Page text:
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Re: st: question on zero inflated regression


From   Owen Gallupe <ogallupe@gmail.com>
To   statalist@hsphsun2.harvard.edu
Subject   Re: st: question on zero inflated regression
Date   Sun, 13 Feb 2011 13:41:13 -0800

Hi,

Seems to me that there are a number of ways you can go with this:

1) if you don't have a theoretical justification as to why there is an
inflation of zeros, put in all variables as potential causes.
2) don't use the zero inflated model at all. If there is reason to
suspect that the zero scores are simply part of the continuum of
scores (as in, the same causal factors related to scores of 1, 2,
etc., are the same factors as scores of zero but in varying degrees),
then a standard negative binomial might be better.

In my opinion, this is a theoretical question.

Owen Gallupe


On Sun, Feb 13, 2011 at 10:58 AM, rachel grant
<rachelannegrant@gmail.com> wrote:
> Hi I am new to the list and pretty clueless.
> I am trying to use Zero inflated models, my data are counts of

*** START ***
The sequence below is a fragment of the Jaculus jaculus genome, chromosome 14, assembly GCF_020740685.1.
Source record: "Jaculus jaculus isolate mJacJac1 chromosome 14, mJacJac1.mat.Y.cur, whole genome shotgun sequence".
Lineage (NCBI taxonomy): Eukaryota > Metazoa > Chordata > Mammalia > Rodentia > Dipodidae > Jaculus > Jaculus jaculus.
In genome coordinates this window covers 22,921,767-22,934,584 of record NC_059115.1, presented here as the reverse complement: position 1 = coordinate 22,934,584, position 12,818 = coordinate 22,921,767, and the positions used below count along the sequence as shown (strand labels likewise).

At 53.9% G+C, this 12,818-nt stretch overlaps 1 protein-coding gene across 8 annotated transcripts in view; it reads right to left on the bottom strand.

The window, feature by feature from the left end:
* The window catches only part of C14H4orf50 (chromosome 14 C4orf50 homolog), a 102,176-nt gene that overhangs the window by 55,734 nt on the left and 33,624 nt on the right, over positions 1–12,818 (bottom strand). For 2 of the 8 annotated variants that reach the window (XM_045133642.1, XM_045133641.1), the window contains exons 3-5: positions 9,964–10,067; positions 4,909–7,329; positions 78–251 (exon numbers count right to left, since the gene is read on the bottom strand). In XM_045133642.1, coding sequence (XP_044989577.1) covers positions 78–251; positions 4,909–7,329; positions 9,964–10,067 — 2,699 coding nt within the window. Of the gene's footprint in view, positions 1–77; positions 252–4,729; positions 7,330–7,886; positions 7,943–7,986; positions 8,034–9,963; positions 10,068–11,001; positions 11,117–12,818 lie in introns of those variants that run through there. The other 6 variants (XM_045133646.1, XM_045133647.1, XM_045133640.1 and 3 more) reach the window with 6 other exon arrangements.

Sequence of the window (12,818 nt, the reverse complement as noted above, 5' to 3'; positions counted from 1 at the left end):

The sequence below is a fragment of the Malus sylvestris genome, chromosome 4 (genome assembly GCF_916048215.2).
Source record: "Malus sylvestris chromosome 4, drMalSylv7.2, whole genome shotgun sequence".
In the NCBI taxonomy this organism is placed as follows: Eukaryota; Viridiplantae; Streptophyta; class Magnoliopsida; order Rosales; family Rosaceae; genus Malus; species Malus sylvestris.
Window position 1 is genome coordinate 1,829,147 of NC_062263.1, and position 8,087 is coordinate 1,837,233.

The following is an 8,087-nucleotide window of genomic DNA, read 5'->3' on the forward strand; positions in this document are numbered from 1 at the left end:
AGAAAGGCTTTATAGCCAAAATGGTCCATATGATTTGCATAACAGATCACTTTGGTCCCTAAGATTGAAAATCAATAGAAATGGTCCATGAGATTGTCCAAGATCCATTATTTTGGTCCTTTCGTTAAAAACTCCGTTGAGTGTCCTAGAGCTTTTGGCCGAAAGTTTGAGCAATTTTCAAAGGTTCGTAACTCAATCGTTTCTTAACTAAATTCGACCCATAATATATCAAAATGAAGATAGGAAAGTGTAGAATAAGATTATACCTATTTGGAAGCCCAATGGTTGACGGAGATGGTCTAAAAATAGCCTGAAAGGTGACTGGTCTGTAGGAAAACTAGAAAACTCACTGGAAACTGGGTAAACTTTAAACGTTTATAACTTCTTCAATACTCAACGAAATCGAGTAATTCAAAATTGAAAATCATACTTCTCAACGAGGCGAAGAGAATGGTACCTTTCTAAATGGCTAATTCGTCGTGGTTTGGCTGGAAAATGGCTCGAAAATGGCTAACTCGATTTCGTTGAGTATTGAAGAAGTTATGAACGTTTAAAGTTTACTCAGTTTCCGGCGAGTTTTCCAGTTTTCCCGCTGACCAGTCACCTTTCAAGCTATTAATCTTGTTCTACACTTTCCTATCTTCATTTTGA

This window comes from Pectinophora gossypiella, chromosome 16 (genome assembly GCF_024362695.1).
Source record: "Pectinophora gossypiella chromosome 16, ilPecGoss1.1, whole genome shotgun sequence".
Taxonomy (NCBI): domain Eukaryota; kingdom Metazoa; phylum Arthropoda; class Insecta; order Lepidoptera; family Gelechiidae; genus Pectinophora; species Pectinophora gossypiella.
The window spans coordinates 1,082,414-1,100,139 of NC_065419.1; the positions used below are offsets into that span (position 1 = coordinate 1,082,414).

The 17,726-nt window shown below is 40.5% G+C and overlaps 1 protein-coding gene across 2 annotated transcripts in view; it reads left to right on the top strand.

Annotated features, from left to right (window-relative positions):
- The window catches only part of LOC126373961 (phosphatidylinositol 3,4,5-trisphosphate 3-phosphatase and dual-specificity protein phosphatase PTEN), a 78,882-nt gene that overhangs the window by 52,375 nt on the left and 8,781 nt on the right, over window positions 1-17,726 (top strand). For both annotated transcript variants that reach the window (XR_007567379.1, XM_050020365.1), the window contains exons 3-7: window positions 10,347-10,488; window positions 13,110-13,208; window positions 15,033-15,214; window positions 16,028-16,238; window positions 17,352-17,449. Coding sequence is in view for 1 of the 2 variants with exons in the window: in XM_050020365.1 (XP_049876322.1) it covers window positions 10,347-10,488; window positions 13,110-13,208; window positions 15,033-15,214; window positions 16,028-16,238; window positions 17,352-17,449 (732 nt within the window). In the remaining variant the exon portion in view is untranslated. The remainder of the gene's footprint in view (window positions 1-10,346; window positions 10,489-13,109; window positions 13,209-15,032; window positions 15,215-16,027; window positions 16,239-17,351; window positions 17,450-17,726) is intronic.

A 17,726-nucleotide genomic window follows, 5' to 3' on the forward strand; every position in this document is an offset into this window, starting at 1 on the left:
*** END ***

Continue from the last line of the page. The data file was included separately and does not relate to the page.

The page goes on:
> ampibians arriving at a breeding site per night. Most nights none
> arrive or one,  but some nights many arrive hence the data are
> overdispersed and have excess zeroes. I am using zero inflated
> negative binomial regression. What I am confused about is I have to
> specify the inflation variable (ie the one that is generating the
> excess zeroes). I have 7 predictor variable and have no clue which is
> responsible for generating the zeroes, so what to put into the model
> as the inflation variable? Thanks for reading this
>
> --
> regards, Rachel
>
> Rachel Grant
> Dept. Life Sciences
> Open University
> UK
>
>
>
>
> --
> regards, Rachel
>
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